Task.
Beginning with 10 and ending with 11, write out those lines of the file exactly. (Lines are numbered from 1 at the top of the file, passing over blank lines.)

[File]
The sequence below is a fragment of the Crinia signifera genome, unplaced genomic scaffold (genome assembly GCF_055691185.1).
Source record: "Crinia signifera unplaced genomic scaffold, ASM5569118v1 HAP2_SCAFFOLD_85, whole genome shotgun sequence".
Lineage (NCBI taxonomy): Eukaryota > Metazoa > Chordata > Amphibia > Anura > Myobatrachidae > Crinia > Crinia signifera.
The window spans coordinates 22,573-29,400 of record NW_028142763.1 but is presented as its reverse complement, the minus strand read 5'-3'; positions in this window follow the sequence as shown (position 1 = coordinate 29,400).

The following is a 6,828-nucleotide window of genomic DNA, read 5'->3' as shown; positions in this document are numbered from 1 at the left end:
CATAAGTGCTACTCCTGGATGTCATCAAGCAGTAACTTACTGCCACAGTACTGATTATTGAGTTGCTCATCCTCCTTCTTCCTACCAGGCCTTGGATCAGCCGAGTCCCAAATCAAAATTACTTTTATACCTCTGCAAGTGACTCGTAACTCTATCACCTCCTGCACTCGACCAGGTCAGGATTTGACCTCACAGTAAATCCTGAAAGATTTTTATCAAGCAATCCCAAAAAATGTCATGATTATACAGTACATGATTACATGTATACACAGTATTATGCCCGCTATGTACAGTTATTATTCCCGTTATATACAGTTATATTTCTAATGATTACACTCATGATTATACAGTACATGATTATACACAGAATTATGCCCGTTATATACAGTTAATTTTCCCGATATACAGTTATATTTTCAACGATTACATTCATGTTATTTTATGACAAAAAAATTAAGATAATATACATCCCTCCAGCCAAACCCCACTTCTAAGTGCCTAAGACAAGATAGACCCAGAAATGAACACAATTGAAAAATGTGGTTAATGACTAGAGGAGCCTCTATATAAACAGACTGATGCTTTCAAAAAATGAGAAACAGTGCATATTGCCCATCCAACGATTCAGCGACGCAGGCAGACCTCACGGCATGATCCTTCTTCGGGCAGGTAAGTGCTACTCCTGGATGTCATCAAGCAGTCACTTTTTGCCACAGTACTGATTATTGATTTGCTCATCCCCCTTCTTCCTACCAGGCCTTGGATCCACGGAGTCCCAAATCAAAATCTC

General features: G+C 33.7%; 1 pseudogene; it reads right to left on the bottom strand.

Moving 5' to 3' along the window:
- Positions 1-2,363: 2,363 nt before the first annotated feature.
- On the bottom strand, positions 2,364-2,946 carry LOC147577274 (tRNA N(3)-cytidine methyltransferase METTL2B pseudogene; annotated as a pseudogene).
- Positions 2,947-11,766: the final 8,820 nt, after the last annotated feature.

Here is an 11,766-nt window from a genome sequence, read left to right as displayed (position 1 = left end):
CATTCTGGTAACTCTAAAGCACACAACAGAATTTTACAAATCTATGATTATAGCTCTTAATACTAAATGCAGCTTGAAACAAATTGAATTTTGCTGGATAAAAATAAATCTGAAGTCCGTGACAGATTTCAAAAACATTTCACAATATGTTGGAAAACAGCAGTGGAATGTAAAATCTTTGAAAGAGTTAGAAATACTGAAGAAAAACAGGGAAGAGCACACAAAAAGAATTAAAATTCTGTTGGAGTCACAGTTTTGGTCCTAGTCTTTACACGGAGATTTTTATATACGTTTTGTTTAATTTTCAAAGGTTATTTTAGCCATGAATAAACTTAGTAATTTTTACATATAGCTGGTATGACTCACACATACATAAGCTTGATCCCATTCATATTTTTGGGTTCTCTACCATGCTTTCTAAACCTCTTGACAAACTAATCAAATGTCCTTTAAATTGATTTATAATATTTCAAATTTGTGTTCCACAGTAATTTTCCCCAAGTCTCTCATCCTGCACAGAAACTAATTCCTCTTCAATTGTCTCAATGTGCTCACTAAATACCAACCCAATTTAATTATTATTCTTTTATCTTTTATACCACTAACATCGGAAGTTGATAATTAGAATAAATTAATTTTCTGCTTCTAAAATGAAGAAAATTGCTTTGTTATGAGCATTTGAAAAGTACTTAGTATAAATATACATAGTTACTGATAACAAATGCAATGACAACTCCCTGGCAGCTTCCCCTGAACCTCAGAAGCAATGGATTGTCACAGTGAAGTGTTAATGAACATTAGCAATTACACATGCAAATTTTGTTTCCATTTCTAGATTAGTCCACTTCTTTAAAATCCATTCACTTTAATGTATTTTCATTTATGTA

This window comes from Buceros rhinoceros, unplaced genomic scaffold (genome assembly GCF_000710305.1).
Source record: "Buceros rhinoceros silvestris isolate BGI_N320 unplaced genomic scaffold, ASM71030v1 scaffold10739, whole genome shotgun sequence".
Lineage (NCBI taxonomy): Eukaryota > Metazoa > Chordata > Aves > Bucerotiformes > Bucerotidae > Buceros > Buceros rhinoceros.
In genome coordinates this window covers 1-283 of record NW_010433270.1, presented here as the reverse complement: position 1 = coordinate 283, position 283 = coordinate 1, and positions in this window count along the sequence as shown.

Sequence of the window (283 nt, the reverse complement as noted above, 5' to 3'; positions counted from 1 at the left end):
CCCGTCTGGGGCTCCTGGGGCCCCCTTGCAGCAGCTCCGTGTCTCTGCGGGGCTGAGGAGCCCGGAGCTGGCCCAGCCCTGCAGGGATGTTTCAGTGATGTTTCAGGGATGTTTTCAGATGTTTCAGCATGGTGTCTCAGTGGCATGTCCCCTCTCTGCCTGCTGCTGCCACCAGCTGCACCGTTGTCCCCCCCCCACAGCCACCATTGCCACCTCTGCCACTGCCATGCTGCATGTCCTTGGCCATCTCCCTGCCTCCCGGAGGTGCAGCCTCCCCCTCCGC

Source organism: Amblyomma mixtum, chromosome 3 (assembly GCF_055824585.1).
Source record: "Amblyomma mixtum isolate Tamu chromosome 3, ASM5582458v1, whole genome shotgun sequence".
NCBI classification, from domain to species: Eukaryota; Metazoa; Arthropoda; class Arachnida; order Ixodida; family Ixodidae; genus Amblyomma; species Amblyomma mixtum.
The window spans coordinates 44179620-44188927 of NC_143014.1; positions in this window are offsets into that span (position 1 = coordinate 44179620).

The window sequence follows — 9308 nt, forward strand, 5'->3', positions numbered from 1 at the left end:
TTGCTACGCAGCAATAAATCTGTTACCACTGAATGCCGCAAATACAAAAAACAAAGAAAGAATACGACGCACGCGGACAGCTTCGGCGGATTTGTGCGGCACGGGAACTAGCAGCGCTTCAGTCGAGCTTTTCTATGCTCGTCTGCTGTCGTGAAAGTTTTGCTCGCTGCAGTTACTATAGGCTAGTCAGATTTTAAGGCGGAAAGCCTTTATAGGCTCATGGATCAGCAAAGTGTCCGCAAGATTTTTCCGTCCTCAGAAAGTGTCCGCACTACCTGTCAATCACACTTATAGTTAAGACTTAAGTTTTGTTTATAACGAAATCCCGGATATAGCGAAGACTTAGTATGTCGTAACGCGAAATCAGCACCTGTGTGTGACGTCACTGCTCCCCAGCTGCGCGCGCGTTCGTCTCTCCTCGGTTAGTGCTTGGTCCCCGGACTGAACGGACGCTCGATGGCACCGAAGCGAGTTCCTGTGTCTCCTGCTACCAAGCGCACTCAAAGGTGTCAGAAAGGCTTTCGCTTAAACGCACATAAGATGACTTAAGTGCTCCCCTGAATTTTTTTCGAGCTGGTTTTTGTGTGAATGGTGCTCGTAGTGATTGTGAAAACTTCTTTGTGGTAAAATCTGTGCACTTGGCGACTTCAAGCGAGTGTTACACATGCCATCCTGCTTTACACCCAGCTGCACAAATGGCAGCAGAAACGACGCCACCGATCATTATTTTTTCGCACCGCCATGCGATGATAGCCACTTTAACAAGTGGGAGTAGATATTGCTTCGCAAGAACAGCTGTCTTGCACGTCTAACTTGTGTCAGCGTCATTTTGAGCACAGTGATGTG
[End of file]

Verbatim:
- On the bottom strand, positions 2,364-2,946 carry LOC147577274 (tRNA N(3)-cytidine methyltransferase METTL2B pseudogene; annotated as a pseudogene).
- Positions 2,947-11,766: the final 8,820 nt, after the last annotated feature.